“The Council went on to speak about the treasure of the union of the married couple: ‘As a mutual gift of two persons, this intimate union and the good of the children impose total fidelity on the spouses and argue for an unbreakable oneness between them.’ The good of the children is part of the spiritual and material cement that holds the couple to increased efforts in lovingly relating to each other and their kids, with deep respect as persons imaging the personal God.

“More profoundly still: ‘As living members of the family, children contribute in their own way to making their parents holy. For they will respond to the kindness of their parents with sentiments of gratitude, with love and trust. They will stand by them as children should when hardships overtake their parents and old age brings its loneliness.” (Vatican II) The wonderful interrelationships of parents and kids create a network of grace and truth.

“These are not sectarian values, but are founded within the natural law and elevated by God’s grace. At no point are the parents held as more valuable than their children. What the Council did was to safeguard the interrelationships constituting the family instead of giving overriding priority to the rights of individuals – and thus the priority of adults – and distorting what a family actually is. The Council’s teaching that children assist their parents in becoming holy takes us into the most transcendent dimension of the phenomenon of human family. This may in fact provide the key to the strange connection in the United States between children and violence.

“If the human family is created to bring people to holiness, then of course we will oppose that reality in proportion to our sinfulness. We will also conceal it in proportion to our sinfulness. Notice that the information cited above about the Dozier School came from foreign and not domestic news services. The larger issue is that the spirit of this world does not want our holiness. This is where the Church faces a challenge.

“Putting aside the clergy and laity who are anti-family, the rest of the Church should be engaged in building families at every opportunity. The abuse scandals have seriously disrupted the Church’s work with children. No surprise there. If children are a source of holiness then of course the Evil One will attack the Church through children.

“By making them more expensive to operate, society is squeezing out Catholic schools that usually teach values that are an affront to a corrupt society. Congregations of religious are getting out of caring for children because they are seeking more ‘relevant’ ministries. The choice of what is relevant comes from a sinful society that has no business deciding such things. But that truth has not yet risen to consciousness on any great scale here.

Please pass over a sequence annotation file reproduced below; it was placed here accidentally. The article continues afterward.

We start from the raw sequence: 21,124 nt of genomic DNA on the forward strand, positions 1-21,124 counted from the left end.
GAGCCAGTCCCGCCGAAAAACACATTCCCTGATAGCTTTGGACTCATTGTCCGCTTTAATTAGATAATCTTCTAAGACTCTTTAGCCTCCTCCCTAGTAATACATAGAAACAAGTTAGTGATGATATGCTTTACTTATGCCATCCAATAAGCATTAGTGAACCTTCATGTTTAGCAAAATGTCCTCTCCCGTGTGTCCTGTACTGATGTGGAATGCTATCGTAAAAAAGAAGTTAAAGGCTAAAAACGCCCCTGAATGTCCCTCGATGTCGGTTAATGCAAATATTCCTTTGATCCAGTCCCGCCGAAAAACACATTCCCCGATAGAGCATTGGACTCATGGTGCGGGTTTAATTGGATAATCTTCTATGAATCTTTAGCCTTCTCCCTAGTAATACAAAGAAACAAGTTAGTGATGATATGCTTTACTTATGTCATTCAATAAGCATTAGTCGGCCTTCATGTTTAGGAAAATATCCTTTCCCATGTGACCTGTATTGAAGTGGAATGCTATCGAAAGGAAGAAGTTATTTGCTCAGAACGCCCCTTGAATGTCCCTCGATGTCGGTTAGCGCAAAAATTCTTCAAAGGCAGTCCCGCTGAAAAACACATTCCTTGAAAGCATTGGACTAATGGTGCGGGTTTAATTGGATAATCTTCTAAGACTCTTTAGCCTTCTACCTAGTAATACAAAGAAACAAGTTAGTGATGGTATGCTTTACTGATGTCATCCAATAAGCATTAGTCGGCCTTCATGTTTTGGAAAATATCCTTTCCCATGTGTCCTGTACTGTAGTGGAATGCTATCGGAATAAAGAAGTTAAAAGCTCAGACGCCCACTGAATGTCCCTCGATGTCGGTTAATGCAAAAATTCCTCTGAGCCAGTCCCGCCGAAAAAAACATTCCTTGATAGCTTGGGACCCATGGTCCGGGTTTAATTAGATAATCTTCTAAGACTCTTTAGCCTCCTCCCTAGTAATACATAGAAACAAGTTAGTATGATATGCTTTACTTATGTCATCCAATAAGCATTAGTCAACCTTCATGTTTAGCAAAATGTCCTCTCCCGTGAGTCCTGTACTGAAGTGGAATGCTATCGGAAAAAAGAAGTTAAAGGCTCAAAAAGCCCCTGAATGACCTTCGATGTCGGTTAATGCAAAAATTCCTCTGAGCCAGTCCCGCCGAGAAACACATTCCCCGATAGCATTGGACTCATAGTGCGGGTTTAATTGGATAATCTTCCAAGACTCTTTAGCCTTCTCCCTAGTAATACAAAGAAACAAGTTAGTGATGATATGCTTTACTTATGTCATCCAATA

“Family is one thing that Catholicism should be going all out to develop and sustain. Maybe it would lead to a rebirth of the Church and the culture. But for now, ‘the problem of violence against children [is]. . .much more acute in the U.S. than anywhere else in the industrialized world.’ (Michael Petit)”

Fr. Bevil Bramwell, OMI PhD is the former Undergraduate Dean at Catholic Distance University. His books are Laity: Beautiful, Good and TrueThe World of the Sacraments, and, most recently, Catholics Read the Scriptures: Commentary on Benedict XVI’s Verbum Domini.
© 2014 The Catholic Thing. All rights reserved. For reprint rights, write to:

Another Excerpt From Ch. 4: How I Wrote About God Without Mentioning God

I really want to write about You, I mutely told my Friend as I slipped the proposal for my senior thesis through my advisor’s slot twenty minutes before the building closed. You’re everywhere, I continued. Why can’t they see You? I sighed, I hope he accepts it.

My advisor smiled as I walked through his office door the following week, “This is an interesting idea. I can’t wait to see what you do with it.” I let my book bag drop to the floor and took a seat. “Tell me about…,” he glanced at my proposal, “The Development of the Daemonic in Modern English Short Stories.” I took a deep breath and began as I had practiced, “In grammar school, I discovered Shirley Jackson and Sheridan LeFanu. Here, I discovered E. M. Forster, Saki and Yates’ Mythologies. When I compare them, I realize they all wrote of the daemonic. It’s not necessarily evil but it’s definitely another order of life that isn’t necessarily safe, as C. S. Lewis would say. I want to write about the ways the idea of the daemonic changes as the West becomes more industrialized and more culturally diverse. Daemons leave the woods and fields and enter the drawing rooms.” He nodded, “I like this idea. Let me know how I can help you.” I giggled softly as I walked down the hall, He doesn’t know, I can’t write about the daemonic without writing about You. But I can write about You without mentioning You.